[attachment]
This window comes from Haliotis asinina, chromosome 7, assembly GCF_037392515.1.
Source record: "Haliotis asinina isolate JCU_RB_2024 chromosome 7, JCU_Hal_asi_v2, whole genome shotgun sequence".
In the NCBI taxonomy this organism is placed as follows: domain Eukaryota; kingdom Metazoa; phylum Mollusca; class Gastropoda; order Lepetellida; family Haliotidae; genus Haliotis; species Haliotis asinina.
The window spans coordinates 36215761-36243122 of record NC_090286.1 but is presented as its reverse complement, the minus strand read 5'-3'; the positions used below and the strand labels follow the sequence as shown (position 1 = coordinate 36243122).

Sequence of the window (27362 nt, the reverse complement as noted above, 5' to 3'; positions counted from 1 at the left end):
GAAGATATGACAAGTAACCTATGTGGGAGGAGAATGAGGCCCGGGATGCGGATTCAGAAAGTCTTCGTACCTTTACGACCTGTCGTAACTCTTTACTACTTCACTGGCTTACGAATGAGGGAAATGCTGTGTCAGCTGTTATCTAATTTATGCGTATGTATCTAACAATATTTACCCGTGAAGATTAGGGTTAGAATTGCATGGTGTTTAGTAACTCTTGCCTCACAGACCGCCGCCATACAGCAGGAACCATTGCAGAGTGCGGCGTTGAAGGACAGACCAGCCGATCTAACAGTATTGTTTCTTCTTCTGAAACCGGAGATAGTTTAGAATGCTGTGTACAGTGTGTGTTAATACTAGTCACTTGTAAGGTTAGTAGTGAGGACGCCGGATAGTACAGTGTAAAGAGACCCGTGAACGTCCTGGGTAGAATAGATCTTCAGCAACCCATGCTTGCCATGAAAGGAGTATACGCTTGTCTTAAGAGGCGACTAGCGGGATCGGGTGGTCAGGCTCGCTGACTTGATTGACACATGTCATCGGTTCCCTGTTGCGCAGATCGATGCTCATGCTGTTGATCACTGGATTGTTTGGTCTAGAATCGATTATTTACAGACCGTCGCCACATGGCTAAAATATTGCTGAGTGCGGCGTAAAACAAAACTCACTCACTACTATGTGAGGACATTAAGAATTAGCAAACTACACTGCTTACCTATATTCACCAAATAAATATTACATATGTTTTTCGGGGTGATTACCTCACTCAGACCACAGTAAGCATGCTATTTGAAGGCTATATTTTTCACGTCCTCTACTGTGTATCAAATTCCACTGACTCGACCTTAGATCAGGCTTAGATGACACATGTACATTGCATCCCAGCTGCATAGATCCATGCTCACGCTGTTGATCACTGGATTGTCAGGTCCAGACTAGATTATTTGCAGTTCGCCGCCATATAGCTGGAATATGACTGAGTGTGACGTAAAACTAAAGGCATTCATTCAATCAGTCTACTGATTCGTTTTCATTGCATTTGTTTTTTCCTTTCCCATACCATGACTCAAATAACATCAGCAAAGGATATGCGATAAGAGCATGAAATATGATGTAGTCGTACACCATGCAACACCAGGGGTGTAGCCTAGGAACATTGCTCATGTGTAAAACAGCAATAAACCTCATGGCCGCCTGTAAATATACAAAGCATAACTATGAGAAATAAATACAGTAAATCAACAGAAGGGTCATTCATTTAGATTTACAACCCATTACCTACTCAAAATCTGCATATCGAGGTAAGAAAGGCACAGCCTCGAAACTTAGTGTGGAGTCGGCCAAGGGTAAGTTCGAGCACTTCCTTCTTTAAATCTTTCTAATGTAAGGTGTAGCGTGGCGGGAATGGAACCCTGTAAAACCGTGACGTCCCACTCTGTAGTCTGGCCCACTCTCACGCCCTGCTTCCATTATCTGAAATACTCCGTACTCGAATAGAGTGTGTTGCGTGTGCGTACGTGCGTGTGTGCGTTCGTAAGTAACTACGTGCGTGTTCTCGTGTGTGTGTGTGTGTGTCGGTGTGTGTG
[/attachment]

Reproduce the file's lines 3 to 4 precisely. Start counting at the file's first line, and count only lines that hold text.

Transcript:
In the NCBI taxonomy this organism is placed as follows: domain Eukaryota; kingdom Metazoa; phylum Mollusca; class Gastropoda; order Lepetellida; family Haliotidae; genus Haliotis; species Haliotis asinina.
The window spans coordinates 36215761-36243122 of record NC_090286.1 but is presented as its reverse complement, the minus strand read 5'-3'; the positions used below and the strand labels follow the sequence as shown (position 1 = coordinate 36243122).